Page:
Thursday, February 19, 2009

Pastel Dust, Manet's Blue Couch, and Isbell's Poetics

This week I am finishing a series of small 8 x 10 inch oil paintings depicting subjects in Santa Fe, New Mexico and various spots around southern Arizona. I am also working on a series of pastel studies - the first pastels I've done since I was a small kid. When I was maybe 8 or 10 years old my mom had me draw a bit in pastels and I even did a portrait of her, which I still have among my old collections of our drawings. I never forgot them, and decided just recently that, as an artist, I really needed the challenge of something new.

Another reason was that I bought a pastel of Venice, Italy from the Tucson artist Gabor Svagrik. This pastel was a gift for my wife for her 33rd birthday. I used to show work with Gabor at the Max Gallery, and my wife had frequently commented on his cityscape pastels - how they would remind her of her youth that she spent in her native Belgrade, Serbia. Though this piece by Gabor was a gift for my wife, I actually felt that it was a real benefit to me also - as I spent a long period of time looking at the subtlety of Gabor's handling of the pastel medium. The soft glow of the figures in the rain, brought out so well in the velvety haze of the pastel chalk. It made me remember toiling away for hours as a little boy, slashing colors and shapes in pastel onto the paper. It also made me remember the original thought that I'd had - that an artist strengthens his or her legitimacy by working in multiple mediums.

Of course, this does present it's own set of artistic challenges for me. A lot of my work is about the effect of the thick oil paints and bright colors; and neither can be reproduced exactly in pastel. Pastel does not posses the pure force and shine of oil colors, and if you lay pastel on the paper too thickly you are not doing yourself any great justice. In fact, as a medium, it seems to me to be much more about subtlety than force. Artists like Gabor, as well as masters from the past such as Monet, Manet and Degas all used pastel to enhance the warm glow of emotional effects. I, on the other hand, have to decide a crucial question, ie, "What does a Neil Myers pastel look like?"

As I've been doing these small studies over the past week, I was reminded of the greatest pastel that I'd ever seen - a phenomenal piece by Manet called "Madame Manet on a Blue Couch". When I saw the piece in 1996 in Paris, I was stunned. It was such a unique work because it was a portrait but not a portrait - in a peculiar sense. When I was looking at it, what struck me powerfully was Manet's soft portrayal of the couch itself, surrounding the central figure and almost becoming the object of the piece more than the figure. It felt like a couch that one could just collapse into. Inviting and soft, asking for repose.

When I began to think about artists changing mediums, I also remembered the late watercolors by Cezanne. These works, in my view, were utterly different than his oil paintings. What was so unusual about them was mostly that the paper was often nearly all white, and Cezanne only seemed to work to evolve certain details in the work. I have not studied his intentions behind the work sufficiently to resolve whether or not he considered most of his late watercolors finished or not. To me they look unfinished - but I do realize that he must have been bringing out what seemed to him to be essential elements; the arm of a tree, the spine of the Mont Sainte Victoire - and the images emerged as though through the white fog of the paper.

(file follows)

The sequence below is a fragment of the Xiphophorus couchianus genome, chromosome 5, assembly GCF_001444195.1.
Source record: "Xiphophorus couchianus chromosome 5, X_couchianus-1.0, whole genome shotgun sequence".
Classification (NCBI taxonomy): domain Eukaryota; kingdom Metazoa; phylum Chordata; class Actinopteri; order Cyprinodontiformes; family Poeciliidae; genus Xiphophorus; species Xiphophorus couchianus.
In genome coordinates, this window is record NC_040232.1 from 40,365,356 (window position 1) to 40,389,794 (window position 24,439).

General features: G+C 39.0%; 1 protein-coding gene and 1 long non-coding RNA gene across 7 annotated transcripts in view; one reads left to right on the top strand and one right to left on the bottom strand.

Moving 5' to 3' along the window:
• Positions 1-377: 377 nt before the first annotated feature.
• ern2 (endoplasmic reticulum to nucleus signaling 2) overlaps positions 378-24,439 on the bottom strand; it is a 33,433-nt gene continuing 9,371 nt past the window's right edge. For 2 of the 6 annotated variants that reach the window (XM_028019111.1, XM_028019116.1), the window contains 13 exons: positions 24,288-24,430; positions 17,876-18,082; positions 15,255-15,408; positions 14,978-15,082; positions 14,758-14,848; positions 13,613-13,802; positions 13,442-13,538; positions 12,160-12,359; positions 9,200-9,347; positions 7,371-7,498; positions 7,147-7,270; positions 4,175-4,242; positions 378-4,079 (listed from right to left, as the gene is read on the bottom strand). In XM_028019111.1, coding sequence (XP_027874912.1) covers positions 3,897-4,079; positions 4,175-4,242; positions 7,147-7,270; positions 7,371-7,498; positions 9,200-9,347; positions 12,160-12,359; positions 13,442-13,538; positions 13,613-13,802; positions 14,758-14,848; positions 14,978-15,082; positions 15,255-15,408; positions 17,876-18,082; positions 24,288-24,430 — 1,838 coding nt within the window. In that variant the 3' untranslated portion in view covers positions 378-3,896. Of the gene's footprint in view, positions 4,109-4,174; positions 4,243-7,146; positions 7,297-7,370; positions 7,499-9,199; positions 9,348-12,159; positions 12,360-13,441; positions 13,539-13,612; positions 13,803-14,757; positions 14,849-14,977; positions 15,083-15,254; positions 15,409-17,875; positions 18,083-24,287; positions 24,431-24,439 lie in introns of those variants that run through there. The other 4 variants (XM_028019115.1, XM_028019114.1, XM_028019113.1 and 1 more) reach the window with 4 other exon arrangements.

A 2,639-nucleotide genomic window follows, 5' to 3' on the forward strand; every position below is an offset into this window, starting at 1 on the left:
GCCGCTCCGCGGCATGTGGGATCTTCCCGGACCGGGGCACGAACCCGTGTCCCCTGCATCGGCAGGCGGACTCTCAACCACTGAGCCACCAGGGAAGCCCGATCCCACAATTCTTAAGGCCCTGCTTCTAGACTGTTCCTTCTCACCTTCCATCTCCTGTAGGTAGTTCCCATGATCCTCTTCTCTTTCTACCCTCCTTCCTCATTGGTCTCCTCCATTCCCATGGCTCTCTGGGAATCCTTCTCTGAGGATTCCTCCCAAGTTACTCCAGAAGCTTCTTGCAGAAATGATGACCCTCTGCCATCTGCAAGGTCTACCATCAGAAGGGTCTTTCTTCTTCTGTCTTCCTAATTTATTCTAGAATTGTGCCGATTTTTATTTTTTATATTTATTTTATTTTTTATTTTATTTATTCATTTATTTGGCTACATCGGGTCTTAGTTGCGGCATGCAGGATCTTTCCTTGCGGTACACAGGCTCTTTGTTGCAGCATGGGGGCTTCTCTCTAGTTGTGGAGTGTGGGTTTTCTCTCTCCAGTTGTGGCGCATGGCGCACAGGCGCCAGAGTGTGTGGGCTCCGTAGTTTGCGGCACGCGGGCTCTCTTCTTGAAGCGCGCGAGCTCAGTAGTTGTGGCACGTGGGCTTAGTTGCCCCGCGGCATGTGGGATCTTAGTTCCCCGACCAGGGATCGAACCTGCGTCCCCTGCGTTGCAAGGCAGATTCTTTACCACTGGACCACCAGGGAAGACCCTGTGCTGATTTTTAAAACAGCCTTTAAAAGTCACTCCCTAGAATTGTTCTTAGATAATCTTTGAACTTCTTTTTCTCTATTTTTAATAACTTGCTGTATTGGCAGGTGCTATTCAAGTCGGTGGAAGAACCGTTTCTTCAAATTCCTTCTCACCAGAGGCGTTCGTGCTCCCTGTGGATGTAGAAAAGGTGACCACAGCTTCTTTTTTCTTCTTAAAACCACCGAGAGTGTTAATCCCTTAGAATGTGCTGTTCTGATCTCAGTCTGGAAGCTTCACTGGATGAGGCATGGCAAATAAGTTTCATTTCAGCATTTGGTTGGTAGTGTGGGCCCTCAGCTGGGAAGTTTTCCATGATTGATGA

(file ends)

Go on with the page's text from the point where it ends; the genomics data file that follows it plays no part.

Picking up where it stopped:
I think I will have to resolve, in the coming days, the debate over whether or not a Neil Myers pastel or watercolor will represent a break from his oil painting style. We shall see. I've always worked with a little bit of free experimentation spirit in the back of my mind, and frequently I too am along for the ride in seeing where these imagistic explorations go.

Stay tuned to and I'll post the first of the pastels on "the painter's closet" page as soon as they are ready.

Also, for those of you who love great music, I'd like to shamelessly plug a new self titled CD by Jason Isbell and the 400 Unit. I just downloaded it last night from itunes, and found myself sitting at my desk with my guitar, figuring out the song "Cigarettes and Wine", a beautiful tune that harkens back to other slow blues-rock songs of the past. The CD has already received praise from Rolling Stone and Spin magazine. For those of you who don't know him, the leader of the band Jason Isbell is a former guitarist/ singer / songwriter for the Drive-by Truckers - and he was responsible for penning some of DBT's most memorable songs like "The Day John Henry Died" and "Goddamn Lonely Love." I've met Jason twice when he and the 400 unit played shows in Tucson. The second time we met up he and I spent a cold half hour standing behind Club Congress in Tucson, talking about music and life. Jason's a really cool guy, a person who is very real and very level. He's a master songsmith, a real Southern-American poet. His band are a talented bunch of guys as well - the guitarist of the band Browan Lollar is an artist on the side, and he designed the graphics and images for the new 400 Unit CD. You can check Jason and the band out at , where you'll find all relevant info and links to their myspace where you can sample the music. I urge everyone to support great indie artists such as Jason and his band. And don't miss a chance to catch them live if they swing by your area.

Now I have go get busy getting my fingers covered in pastel dust!